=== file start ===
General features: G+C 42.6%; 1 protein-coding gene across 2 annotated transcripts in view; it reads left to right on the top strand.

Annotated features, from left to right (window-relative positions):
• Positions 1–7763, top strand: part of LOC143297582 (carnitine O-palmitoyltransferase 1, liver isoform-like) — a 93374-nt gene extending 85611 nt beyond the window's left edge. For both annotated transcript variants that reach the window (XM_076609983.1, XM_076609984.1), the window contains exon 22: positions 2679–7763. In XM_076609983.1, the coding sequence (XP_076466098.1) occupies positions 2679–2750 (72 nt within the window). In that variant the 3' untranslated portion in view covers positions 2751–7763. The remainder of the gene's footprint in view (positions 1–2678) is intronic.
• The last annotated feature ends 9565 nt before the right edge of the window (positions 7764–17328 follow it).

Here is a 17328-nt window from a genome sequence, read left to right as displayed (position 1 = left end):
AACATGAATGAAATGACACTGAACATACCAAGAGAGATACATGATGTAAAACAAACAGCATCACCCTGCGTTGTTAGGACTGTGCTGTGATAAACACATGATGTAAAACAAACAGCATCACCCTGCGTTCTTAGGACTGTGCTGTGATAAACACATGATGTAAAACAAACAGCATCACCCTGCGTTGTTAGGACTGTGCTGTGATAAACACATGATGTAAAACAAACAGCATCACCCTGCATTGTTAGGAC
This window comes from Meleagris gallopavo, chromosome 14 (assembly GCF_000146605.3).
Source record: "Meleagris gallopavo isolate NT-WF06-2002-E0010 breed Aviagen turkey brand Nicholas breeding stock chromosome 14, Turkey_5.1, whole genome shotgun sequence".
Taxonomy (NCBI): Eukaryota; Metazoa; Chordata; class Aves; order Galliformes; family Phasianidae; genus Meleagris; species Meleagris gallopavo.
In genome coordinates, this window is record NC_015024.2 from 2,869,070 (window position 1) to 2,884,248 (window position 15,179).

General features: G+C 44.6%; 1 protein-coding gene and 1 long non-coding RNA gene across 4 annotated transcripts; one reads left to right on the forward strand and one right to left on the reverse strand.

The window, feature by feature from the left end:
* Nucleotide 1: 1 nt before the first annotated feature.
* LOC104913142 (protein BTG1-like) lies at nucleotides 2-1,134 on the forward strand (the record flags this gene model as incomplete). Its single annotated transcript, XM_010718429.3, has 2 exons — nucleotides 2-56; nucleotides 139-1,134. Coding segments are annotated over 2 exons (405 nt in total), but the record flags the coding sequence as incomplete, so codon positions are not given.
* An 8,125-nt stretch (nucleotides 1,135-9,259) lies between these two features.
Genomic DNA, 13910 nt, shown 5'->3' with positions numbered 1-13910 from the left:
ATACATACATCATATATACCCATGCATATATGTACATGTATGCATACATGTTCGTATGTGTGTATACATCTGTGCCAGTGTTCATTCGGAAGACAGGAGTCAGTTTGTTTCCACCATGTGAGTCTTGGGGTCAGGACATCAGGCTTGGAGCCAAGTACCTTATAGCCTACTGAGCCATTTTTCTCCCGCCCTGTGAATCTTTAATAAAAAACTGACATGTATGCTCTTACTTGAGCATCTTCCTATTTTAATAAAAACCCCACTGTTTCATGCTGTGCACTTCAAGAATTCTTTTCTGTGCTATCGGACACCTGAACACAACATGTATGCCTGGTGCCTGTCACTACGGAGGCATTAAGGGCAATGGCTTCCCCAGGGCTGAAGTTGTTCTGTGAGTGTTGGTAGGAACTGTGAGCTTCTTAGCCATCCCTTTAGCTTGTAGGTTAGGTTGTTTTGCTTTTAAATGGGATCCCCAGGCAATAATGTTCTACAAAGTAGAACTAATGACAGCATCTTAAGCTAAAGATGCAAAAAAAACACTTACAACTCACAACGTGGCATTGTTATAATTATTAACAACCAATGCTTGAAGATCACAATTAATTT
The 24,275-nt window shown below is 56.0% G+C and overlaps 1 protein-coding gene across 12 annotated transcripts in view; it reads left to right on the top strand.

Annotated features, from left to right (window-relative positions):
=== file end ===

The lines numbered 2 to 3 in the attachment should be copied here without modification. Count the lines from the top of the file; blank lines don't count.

Annotated features, from left to right (window-relative positions):
• Positions 1–7763, top strand: part of LOC143297582 (carnitine O-palmitoyltransferase 1, liver isoform-like) — a 93374-nt gene extending 85611 nt beyond the window's left edge. For both annotated transcript variants that reach the window (XM_076609983.1, XM_076609984.1), the window contains exon 22: positions 2679–7763. In XM_076609983.1, the coding sequence (XP_076466098.1) occupies positions 2679–2750 (72 nt within the window). In that variant the 3' untranslated portion in view covers positions 2751–7763. The remainder of the gene's footprint in view (positions 1–2678) is intronic.